Our lead story today is (I confess) a bit dated, but nonetheless important. It concerns a female gynaecologist and government minister in the Indian state of Gujarat who was sentenced last year for orchestrating a murderous riot in which 96 Muslims perished – as well as arson, beatings and rape. It came to my attention in the latest issue of the very interesting Indian Journal of Medical Ethics.
Which raises the interesting question of whether doctors who are politicians will always be more respectful of human rights. I’m thankful to a BMJ discussion forum for compiling a list of doctors who also led nations. While there are some admirable men and women among them, there seem to be a high proportion of rogues.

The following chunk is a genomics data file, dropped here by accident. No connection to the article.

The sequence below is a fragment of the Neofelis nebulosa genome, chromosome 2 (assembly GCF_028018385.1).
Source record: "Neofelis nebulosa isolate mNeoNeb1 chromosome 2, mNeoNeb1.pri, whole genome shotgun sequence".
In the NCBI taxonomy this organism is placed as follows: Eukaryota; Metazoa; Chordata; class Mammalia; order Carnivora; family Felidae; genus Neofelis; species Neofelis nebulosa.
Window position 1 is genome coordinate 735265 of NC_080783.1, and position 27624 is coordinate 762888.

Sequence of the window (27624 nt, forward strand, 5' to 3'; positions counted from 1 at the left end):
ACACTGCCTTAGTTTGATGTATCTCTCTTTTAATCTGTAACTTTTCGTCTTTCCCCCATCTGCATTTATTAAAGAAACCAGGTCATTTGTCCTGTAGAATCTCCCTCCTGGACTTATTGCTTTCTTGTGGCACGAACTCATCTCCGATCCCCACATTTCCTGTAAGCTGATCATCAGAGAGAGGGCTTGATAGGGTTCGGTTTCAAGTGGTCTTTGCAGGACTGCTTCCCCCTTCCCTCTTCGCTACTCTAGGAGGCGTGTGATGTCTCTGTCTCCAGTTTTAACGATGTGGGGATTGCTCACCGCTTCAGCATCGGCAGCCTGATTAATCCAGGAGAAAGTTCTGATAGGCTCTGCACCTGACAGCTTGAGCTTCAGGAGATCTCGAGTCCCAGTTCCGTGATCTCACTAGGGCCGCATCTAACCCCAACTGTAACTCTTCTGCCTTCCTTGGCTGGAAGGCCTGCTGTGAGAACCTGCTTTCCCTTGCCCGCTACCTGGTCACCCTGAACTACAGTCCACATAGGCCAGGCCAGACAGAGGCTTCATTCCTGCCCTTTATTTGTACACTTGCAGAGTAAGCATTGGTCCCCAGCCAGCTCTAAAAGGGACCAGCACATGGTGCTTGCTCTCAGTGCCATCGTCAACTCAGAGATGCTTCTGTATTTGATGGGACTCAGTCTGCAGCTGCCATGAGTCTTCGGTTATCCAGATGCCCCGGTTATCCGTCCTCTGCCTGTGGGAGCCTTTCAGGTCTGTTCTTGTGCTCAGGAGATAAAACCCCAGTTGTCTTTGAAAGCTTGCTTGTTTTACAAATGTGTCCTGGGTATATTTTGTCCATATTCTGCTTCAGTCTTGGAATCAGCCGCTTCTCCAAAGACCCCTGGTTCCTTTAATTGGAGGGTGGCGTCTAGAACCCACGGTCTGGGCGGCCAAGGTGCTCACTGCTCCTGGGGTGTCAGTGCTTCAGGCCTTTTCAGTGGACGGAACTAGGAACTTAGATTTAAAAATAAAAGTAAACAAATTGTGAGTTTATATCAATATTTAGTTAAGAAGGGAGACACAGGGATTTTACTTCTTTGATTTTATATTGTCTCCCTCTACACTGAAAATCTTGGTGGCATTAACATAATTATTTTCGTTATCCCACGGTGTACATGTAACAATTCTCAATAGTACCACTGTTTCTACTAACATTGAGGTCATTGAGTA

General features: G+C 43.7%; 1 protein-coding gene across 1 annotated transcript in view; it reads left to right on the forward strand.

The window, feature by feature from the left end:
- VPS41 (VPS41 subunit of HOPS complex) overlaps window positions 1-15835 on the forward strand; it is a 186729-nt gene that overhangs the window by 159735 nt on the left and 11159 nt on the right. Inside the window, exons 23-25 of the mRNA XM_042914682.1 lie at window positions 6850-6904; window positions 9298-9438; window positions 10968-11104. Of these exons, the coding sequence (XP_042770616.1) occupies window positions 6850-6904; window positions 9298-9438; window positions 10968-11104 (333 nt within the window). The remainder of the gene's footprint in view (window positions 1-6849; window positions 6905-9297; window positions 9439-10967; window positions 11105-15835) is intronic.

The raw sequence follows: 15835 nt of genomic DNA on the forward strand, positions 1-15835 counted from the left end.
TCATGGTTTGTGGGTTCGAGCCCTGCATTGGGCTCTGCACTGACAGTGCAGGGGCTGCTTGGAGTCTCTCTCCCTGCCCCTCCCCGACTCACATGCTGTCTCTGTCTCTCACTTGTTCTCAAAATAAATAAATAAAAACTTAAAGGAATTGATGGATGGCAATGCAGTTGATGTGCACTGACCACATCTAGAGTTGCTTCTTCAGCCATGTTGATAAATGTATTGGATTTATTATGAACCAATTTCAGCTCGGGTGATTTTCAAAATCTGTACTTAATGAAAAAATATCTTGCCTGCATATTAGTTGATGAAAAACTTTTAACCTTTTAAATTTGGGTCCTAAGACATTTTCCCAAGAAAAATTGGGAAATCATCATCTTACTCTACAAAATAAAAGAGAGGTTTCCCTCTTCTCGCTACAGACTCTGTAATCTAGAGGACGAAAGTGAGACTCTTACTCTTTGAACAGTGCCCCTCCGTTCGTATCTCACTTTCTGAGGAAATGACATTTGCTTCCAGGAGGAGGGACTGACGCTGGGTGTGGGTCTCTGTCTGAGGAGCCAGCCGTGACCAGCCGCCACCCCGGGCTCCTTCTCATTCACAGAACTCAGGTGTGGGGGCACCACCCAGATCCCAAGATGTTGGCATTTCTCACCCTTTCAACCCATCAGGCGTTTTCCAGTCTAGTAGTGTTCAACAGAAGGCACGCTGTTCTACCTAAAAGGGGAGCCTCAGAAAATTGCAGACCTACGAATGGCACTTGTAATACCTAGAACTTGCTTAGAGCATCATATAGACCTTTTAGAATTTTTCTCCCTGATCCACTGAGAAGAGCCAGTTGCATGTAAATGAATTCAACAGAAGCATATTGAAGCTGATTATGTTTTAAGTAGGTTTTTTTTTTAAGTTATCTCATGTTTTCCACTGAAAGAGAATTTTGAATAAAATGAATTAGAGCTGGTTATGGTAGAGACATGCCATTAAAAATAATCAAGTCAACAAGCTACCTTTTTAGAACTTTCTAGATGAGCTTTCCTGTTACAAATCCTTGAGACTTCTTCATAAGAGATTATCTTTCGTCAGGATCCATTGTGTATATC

The list includes Bashar al-Assad, of Syria, an opthalmologist who has presided over a civil war which has cost 70,000 lives (so far) and Ayman al-Zawahiri, the elusive head of al-Qaeda. There is Hastings Banda, former president of Malawi*, who was notorious for corruption, and Che Guevara, the controversial Cuban/Argentinean guerrilla leader. There was George Habash, the PLO terrorist leader, and Radovan Karadžić, a psychiatrist who was the president of the Bosnian Serb Republic. He is currently being tried for genocide at the Hague.
There are other more beneficent rulers, quite a number of them. But it does seem that a course in medicine does not inoculate doctors against violence and oppression. They are human, after all.
* Formerly, we said Zambia. Editors, too, are human, after all.
The record is not good.
- Queensland legalises ‘assisted dying’ - September 19, 2021
- Is abortion a global public health emergency? - April 11, 2021
- Dutch doctors cleared to euthanise dementia patients who have advance directives - November 22, 2020